Markets are telling the Fed to start tapering now after big miss on September jobs report, says Mohamed El-Erian

Mohamed el-erian pimco
Mohamed El-Erian REUTERS/Fred Prouser
  • Markets are sending a clear signal to the Federal Reserve to begin tapering its asset purchases Mohamed El-Erian told Bloomberg TV on Friday.
  • His comments came just moments after monthly jobs data showed a big miss for jobs added in September.
  • The weak headline number was alleviated somewhat by higher wages and an upward revision to the July and August numbers.

Markets are sending a clear signal to the Federal Reserve to begin tapering its asset purchases in the wake of a disappointing jobs report, Mohamed El-Erian told Bloomberg TV on Friday.

The Queens’ College President and economist told Bloomberg that Fed Chair Jerome Powell’s previously articulated test for beginning tapering this year had been met.

“The market is also now separating taper from rate increases,” El-Erian said. “So the message from the market to the Fed is: ‘Go ahead and taper, we expect you to.'”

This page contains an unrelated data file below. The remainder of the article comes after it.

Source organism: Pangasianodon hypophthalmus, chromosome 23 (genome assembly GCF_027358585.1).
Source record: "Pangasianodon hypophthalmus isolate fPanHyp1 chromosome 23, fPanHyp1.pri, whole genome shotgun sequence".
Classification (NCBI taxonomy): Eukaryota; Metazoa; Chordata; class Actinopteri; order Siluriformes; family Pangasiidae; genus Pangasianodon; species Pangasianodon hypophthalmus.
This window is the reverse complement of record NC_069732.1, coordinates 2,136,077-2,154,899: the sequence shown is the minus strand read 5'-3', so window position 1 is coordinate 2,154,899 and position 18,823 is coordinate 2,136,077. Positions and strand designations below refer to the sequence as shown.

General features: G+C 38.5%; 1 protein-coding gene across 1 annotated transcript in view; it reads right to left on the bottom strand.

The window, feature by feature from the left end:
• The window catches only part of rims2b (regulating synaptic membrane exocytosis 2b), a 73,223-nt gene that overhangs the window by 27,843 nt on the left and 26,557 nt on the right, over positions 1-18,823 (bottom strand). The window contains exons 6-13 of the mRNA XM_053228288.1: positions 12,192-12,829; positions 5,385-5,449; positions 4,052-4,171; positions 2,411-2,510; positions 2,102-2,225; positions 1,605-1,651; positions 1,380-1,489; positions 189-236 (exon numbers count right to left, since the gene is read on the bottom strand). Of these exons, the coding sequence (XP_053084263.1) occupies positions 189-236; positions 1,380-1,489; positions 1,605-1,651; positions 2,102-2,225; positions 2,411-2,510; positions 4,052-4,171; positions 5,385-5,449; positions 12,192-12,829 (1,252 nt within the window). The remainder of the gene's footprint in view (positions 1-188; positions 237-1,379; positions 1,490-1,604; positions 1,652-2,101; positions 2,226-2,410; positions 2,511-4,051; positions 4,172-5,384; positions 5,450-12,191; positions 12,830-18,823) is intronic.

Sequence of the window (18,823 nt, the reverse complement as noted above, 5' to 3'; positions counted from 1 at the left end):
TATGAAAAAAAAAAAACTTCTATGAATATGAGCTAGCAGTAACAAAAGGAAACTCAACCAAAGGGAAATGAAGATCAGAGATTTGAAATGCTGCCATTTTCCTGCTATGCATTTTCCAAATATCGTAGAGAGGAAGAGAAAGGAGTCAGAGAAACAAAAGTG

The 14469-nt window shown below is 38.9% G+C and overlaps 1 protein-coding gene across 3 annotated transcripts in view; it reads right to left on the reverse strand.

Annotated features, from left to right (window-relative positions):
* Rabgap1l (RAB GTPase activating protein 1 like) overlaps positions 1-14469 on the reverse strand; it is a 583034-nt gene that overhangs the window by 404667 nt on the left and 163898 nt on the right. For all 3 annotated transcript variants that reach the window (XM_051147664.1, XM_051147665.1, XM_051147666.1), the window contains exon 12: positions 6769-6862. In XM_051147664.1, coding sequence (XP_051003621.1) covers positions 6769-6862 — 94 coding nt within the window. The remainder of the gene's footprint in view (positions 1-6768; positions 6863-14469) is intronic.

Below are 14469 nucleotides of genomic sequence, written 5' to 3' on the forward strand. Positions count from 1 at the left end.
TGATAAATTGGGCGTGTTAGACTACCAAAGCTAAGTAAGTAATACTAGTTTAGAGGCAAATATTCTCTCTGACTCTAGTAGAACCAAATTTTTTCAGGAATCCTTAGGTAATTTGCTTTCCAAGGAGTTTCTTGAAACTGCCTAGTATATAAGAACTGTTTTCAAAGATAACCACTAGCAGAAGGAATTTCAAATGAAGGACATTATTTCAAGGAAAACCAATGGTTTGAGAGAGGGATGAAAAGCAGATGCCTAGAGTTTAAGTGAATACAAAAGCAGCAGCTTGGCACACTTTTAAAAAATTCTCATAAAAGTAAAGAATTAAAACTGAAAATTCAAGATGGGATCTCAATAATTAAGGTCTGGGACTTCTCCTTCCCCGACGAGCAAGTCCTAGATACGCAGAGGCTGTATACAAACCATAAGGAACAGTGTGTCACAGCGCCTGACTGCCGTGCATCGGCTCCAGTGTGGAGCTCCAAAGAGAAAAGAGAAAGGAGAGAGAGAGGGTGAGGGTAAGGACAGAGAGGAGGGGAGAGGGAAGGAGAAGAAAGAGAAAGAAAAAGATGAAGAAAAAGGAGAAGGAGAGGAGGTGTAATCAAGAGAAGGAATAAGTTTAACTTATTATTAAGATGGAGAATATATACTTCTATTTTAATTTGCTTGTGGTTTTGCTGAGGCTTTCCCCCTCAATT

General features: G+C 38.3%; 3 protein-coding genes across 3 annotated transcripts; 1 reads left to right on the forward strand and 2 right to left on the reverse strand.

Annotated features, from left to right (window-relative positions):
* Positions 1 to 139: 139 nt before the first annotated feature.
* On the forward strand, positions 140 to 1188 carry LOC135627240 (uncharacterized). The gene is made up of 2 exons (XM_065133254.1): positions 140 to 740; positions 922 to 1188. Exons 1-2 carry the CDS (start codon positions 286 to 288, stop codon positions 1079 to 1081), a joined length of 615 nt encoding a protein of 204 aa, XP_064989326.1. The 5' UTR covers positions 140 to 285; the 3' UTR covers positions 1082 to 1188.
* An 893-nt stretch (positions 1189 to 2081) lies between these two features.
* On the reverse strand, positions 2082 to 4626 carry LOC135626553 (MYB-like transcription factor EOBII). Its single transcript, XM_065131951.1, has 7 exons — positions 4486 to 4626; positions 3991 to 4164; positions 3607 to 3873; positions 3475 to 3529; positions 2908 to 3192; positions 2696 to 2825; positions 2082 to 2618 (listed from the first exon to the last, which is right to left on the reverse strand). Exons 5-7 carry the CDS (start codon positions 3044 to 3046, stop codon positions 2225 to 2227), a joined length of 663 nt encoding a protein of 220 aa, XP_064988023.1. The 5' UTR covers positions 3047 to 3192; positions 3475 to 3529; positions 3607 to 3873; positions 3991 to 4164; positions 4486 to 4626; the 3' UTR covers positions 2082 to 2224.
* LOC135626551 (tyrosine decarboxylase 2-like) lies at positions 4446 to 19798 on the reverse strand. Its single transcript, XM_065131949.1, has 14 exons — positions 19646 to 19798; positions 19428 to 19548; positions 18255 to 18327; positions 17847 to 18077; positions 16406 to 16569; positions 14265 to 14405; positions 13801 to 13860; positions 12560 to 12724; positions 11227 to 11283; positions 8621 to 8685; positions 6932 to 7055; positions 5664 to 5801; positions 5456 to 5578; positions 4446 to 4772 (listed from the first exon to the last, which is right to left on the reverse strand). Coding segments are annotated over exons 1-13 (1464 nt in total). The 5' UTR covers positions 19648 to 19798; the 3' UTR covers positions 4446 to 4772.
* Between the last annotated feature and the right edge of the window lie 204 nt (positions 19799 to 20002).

His comments came just moments after the Bureau of Labor Statistics released monthly jobs data showing 194,000 new jobs created in September, a big miss from the consensus expectation of 500,000.

The weak headline number was alleviated somewhat by higher wages in September and an upward revision to the July and August numbers, adding an additional 169,000 jobs for a net total of 371,000. The unemployment rate also fell from 5.2% to 4.8% while the labor force participation rate stayed flat.

El-Erian has been banging the drum for months on the need for the Fed to taper as soon as possible. Last month, he blamed the central bank for bond-market turmoil, saying markets would begin to question the Fed’s judgment on inflation the longer it waited to taper.

Rick Rieder, BlackRock’s CIO of global fixed income, largely sided with El-Erian in a note to clients following the jobs data.

“The Fed probably will (and should) continue its plan to taper excessive liquidity-accommodation in the very near future,” Rieder wrote. “What will be a true test for the Fed into 2022 is whether these supply shocks (including labor) continue well into the year, and how the Fed would deal with inflation continuing.”

Likewise, Charlie Ripley, a strategist at Allianz Investment Management, said on Friday that the bright spots in the jobs data should keep the Fed on course to taper.

“Today’s report shouldn’t sway the Fed from moving forward with tapering the bond program in the coming months as tighter labor conditions and upward wage pressure outweighs the unevenness in the payroll numbers over the past few reports,” Ripley wrote.